D. Supervisors 245; 212 (m) Art. 245. Ineligibility of managerial employees to join any labor organization; right of supervisory employees. Managerial employees are not eligible to join, assist or form any labor organization. Supervisory employees shall not be eligible for membership in a labor organization of the rank-and-file employees but may join, assist or form separate labor organizations of their own. (As amended by Section 18, Republic Act No. 6715, March 21, 1989) Art. 212. Definitions. (m) "Managerial employee" is one who is vested with the powers or prerogatives to lay down and execute management policies and/or to hire, transfer, suspend, lay-off, recall, discharge, assign or discipline employees. Supervisory employees are those who, in the interest of the employer, effectively recommend such managerial actions if the exercise of such authority is not merely routinary or clerical in nature but requires the use of independent judgment. All employees not falling within any of the above definitions are considered rank-and-file employees for purposes of this Book. 1. Test Paper Industries Corporation v. Laguesma, 330 SCRA 295 (00) FACTS: The company (PICOP) is engaged in manufacture of paper and timber products in Bislig Surigao with 9000 employees, 944 of whom are supervisory employees and out of which, 487 are members of PICOP-Bislig Supervisory and Technical Staff Employees Union (PBSTSEU). PBSTSEU instituted a Certification of Election to determine the sole and exclusive bargaining agent of supervisory and technical staff employees of PICOP for CBA purposes. Med-Arbiter set the holding of the elections with PBSTSEU as one of the choices for union. During the pre-election conference, PICOP questioned the inclusion of some section heads and supervisors in the list of voters whose positions, it claimed were reclassified as managerial employees under the Revised Organizational Structure of the PICOP and argued that as managerial employees, they were ineligible to form or join any labor organization. Med-Arbiter held that the supervisors and section heads are managerial employees and should be excluded. Upon appeal, Usec Laguesma set aside the Med-Arbiter order and held that the subject employees are supervisory employees and are eligible to vote. Laguesma denied appeal, thus the current petition arguing that the subject employees has the power to hire and fire and were designated as Section Managers and Unit Managers. Issue: WON the subject employees are managerial employees and as such are ineligible to form a union. Held: No. Subject employees are supervisory employees. As held in United Pepsi-Cola Supervisory Union v Laguesma, managers are divided into 3: top-level managers, middle managers, and first-line managers. Top and Middle Managers have the authority to devise, implement and control strategic and operational policies while the task of First-Line Managers is simply to ensure that such policies are carried out by the rank-and-file employees of an organization. Under this distinction, managerial employees therefore fall in two (2) categories, namely: 1.The managers per se composed of Top and Middle Managers, and; 2. the supervisors composed of First-Line Managers. The mere fact that an employee is designated as a manager does not make him one. Designations should be reconciled with the actual job description. A dissection of the job description of the subject employees show that they are not managerial as they do not company policies. Moreover, their alleged power to hire and fire was just recommendatory in character, subject to review of the higher executives. Samson v. NLRC, 330 SCRA 460 (00) FACTS: Rufino Samson is a District Sales Manager of Schering-Plough Corporation. In a letter sent by the corporation through one Mr. Estingor (HR Manager) calling his attention on his misconduct on two occasions, one happening during their informal Christmas party where he uttered obscene and malicious words (bullshit yang si EDT, where EDT is the president and gen manager) and made lewd gestures (the finger) in front of his co-workers, and the other happening on a subsequent and different date where he threatened to disrupt or otherwise create violence during the companys forthcoming National Sales Conference (saying that its going to be bloody). In the same letter, Samson was given 2 days to explain why no disciplinary action should be given and in the meantime placing him under preventive suspension. Samson sent a reply denying the acts imputed, and apologizing for whatever words he uttered and saying that it was prompted by his feelings on the management decision of a certain Cua Lim case and not towards a specific person. At the same time, Samson filed a complaint for illegal suspension. On a subsequent date, he sent another letter to the HR Manager asking for reinstatement. Instead of reinstating to former position, Samson received a subsequent letter from the company advising him of the termination of his employment. Thus, Samson amended his complaint to illegal dismissal. Labor Arbiter held that termination was illegal as Samsons conduct was not so serious as to warrant dismissal and that under company rules and regulations, the penalty for his offense is only verbal reminder. NLRC however reversed L. A. and held that there was just cause for dismissal, i.e. gross misconduct. It further held that Samson is a managerial employee, and as such, the employer is allowed wider latitude of discretion than in the case of rank-and-file employees. Issue: WON NLRC committed grave abuse of discretion in reversing the L.A. (vis. WON he was unjustly dismissed) Held: Yes. Misconduct is improper or wrong conduct; it must be of such serious and aggravated character and not merely trivial. In the current case, the misconduct of petitioner, when viewed in the context of the environment is not of such serious and grave character as to warrant dismissal. Considering the environment in which the event transpired (i.e. it was an informal party where liquors were being served), employees are most likely to loosen their tongue and express their grievance against their employer. Furthermore, the utterances were not directed to attack the person of the president as he was not in the present when the words were uttered. Further, being a first offense, the penalties sanctioned by the company rules is just verbal reminder, which he was already given when he was admonished in a meeting after the event. Neither is his dismissal justified on ground of loss of confidence as this ground is restricted to managerial employees, which he is not. His job description does not 26 | P a g e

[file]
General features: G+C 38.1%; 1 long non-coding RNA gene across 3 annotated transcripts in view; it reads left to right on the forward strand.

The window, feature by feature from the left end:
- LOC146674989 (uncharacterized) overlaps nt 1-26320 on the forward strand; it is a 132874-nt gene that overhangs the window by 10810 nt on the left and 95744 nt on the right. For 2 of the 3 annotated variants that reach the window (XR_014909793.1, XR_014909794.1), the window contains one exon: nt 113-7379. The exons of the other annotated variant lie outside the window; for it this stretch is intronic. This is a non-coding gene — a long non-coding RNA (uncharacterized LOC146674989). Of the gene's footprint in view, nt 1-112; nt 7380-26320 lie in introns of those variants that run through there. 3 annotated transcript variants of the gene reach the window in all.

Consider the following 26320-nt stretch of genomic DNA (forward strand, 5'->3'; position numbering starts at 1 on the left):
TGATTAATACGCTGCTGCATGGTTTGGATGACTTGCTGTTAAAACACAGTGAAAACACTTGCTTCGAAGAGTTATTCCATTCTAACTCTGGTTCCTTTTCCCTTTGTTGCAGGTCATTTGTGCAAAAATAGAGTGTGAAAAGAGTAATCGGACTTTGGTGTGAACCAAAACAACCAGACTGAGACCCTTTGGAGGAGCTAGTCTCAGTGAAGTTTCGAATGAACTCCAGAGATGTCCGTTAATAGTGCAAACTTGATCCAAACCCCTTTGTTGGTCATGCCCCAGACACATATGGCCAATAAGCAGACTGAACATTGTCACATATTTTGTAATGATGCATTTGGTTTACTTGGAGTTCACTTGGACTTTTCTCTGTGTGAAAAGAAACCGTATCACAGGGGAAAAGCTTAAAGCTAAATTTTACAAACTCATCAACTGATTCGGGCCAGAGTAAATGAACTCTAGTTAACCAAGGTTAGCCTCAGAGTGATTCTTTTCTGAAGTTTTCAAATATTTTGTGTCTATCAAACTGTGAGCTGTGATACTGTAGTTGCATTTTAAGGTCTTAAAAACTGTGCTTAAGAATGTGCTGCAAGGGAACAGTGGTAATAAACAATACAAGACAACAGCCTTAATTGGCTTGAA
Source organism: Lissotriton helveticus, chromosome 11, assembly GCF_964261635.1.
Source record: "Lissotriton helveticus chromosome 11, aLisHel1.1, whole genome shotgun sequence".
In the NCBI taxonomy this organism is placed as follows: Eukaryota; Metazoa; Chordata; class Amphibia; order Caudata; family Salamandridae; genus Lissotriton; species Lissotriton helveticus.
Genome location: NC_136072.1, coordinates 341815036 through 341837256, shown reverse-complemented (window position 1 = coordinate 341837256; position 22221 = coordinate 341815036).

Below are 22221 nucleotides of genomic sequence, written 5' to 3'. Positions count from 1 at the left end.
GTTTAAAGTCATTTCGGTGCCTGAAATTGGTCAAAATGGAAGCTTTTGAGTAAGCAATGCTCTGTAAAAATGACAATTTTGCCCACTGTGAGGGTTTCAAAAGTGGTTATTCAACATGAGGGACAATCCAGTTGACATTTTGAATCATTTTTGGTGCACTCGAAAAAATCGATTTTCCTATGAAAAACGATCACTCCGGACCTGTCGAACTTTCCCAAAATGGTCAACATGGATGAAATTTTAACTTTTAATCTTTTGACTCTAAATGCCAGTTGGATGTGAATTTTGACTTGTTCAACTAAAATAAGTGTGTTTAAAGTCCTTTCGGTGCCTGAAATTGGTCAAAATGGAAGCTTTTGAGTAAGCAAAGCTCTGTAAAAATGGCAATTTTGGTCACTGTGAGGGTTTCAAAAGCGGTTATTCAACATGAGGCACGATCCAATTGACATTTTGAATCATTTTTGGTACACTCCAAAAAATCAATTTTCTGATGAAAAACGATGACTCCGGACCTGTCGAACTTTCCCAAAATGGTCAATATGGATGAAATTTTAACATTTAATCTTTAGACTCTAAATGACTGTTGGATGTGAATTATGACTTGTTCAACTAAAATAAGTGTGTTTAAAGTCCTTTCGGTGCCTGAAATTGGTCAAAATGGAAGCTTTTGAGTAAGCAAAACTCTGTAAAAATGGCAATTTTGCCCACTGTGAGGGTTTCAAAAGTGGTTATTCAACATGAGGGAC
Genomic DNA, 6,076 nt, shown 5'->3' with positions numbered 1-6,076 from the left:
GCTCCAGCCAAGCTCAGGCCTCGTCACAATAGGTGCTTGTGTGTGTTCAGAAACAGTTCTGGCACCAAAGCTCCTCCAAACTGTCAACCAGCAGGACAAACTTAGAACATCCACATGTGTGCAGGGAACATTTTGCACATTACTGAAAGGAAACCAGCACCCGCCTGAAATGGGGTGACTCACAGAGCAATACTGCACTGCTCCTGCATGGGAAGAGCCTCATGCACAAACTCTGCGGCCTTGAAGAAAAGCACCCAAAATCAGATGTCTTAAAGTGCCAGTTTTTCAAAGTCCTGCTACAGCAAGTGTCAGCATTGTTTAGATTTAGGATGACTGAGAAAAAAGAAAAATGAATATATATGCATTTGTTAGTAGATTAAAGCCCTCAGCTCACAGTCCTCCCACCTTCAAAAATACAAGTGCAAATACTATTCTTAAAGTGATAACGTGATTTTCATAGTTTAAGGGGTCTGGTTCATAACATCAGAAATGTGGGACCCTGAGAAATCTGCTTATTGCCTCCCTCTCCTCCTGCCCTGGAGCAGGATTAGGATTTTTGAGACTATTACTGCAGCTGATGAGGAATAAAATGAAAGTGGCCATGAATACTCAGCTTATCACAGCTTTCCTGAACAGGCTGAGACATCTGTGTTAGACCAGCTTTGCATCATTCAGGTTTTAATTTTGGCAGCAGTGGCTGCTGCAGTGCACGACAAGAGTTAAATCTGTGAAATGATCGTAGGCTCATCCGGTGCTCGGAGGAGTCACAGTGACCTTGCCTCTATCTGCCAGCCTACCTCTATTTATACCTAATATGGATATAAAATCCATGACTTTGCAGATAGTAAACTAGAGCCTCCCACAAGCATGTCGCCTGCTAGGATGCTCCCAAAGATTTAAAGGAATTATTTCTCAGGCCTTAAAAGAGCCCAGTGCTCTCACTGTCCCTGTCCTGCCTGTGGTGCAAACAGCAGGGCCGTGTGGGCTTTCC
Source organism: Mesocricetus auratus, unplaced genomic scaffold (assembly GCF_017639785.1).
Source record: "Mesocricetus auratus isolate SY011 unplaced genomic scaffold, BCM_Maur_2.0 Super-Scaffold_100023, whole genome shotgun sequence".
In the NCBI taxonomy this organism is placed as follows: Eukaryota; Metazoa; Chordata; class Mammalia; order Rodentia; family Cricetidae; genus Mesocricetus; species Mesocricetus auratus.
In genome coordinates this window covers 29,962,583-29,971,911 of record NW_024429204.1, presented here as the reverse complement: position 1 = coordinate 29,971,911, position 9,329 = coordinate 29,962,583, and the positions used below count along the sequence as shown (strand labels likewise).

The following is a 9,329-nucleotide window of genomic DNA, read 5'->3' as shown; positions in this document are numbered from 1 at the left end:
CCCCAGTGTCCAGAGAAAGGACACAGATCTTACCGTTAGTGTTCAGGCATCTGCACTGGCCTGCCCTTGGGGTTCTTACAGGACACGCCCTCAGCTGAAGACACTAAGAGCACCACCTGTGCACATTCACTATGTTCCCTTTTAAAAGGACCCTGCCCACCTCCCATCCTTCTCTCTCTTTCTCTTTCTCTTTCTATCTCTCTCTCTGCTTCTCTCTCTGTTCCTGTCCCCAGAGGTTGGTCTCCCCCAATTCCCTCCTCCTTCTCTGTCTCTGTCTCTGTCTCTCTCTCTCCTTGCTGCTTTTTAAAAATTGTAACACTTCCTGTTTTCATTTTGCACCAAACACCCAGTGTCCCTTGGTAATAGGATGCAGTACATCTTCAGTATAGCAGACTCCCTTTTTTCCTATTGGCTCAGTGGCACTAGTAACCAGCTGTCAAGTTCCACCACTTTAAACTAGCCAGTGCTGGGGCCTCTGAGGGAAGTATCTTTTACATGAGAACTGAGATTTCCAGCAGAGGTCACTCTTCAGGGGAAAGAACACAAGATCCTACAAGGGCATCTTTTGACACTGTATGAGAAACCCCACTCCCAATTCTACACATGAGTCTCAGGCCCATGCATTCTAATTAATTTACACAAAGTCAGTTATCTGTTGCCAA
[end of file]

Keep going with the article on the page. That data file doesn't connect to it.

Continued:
contain the power to lay down policies not to hire, transfer, suspend, lay off, recall, discharge, assign, or discipline employees. Instead, his function includes only efficient planning, auditing and control, and management functions translated to directing the activities of Med Reps. Tagaytay Highlands v. Tagaytay Highlands, 395 SCRA 699 (03) FACTS: On Oct 1997, the TAGAYTAY HIGHLANDS EMPLOYEES UNION-PTGWO (THEU- PTGWO), a legitimate labor organization said to represent majority of the rankand-file employees of Tagaytay Highlands Gold Club (THIGCI) filed a petition for certification election before the DOLE Med-Arb unit. THIGCI opposed the petition on the ground that the list of union members submitted was flawed as it includes supervisors, resigned employees, AWOL employees and non-employees of THIGCI. DOLE Med-Arbiter ordered holding of a certification election on the ground that the union is a legitimate labor federation, and that the issues on the members should be properly raised in exclusion-inclusion proceedings in the pre-election conference, THIGCI appealed to the DOLE Secretary which set aside the Med-Arbiter decision on the ground of clear absence of community of mutuality of interests as THEU sought to represent separate bargaining units (supervisory emp and rank-and-file emp). Upon MR by THEU, DOLE Usec, by authority of the Secretary set aside the resolution dismissing the petition for certification election and held that rather than disregarding the legitimate status of THEU, the names of alleged supervisory employees should be simply removed form the roster of membership. THUGCI filed an MR but was denied. CA likewise denied. Issue: WON the inclusion of supervisory employees in the rank-and-file union affects the legitimacy of the union Held: No. While Article 245 expressly prohibits supervisory employees from joining a rank-and-file union, it does not provide what would be the effect if a rank-and-file union counts supervisory employees as members. After a certificate of registration is issued to a union, its legal personality cannot be subject to collateral attack. It may be questioned only in an independent petition for cancellation in accordance with Section 5 of Rule V, Book IV of the "Rules to Implement the Labor Code" (Implementing Rules) which section reads: Sec. 5. Effect of registration. The labor organization or workers' association shall be deemed registered and vested with legal personality on the date of issuance of its certificate of registration. Such legal personality cannot thereafter be subject to collateral attack, but may be questioned only in an independent petition for cancellation in accordance with these Rules. The inclusion in a union of disqualified employees is not among the grounds for cancellation, unless such inclusion is due to misrepresentation, false statement or fraud under the circumstances enumerated in Sections (a) and (c) of Article 239 of above-quoted Article 239 of the Labor Code. As for the lack of mutuality of interest, it does not lie, given the companys failure to present substantial evidence that the assailed employees are actually occupying supervisory positions. While petitioner submitted a list of its employees with their corresponding job titles and ranks, there is nothing mentioned about the supervisors respective duties, powers, and prerogatives that would show that they can effectively recommend managerial actions with the required use of the independent judgment. 2. Right Filoil Refinery Corporation v. Filoil Supervisory and Confidential Employees Association, 46 SCRA 512 (72) NATURE Appeal from the orders of the Court of Industrial Relations FACTS - Filoil Refinery Corporation executed a collective bargaining agreement with the Filoil Employees & Workers Association (FEWA), a labor association composed of the corporation's rank-and-file employees . This collective bargaining agreement expressly excluded from its coverage petitioner's supervisory and confidential employees, who in turn organized their own labor association, respondent herein. - The Corporation filed a motion to dismiss the petition for certification of the respondent association as the sole and exclusive collective bargaining agent of all petitioners supervisory and confidential employees working at its refinery in Rosario, Cavite. Their reason being, since they are part of the management, they do not have the right to bargain collectively although they may organize an organization of their own. ISSUE WON supervisors 'shall have the right to self-organization, and to form, join or assist labor organizations of their own choosing for the purpose of collective bargaining HELD YES. Reasoning As stated for the Court by the now Chief Justice in AG & P Co. of Manila, Inc. vs. C.I.R., 8 section 3 of the Industrial Peace Act "explicitly provides that 'employees' and this term includes supervisors 'shall have the right to self-organization, and to form, join or assist labor organizations of their own choosing for the purpose of collective bargaining through representations of their own choosing and to engage in concerted activities for the purpose of collective bargaining and other mutual aid or protection' and that 'individuals employed as supervisors . . . may form separate organizations of their own'. Indeed, it is well settled that 'in relation to his employer,' a foreman or supervisor 'is an employee within the meaning of the Act' . . . For this reason, supervisors are entitled to engage in union activities and any discrimination against them by reason thereof constitutes an unfair labor practice." Supervisors and confidential employees, even though they may exercise the prerogatives of management as regards the rank and file employees are indeed employees in relation to their employer, the company which is owned by the stockholders and bondholders (capital) and should therefore be entitled under the law to bargain collectively with the top management with respect to their terms and conditions of employment. \ DISPOSITION Petition DISMISSED. 27 | P a g e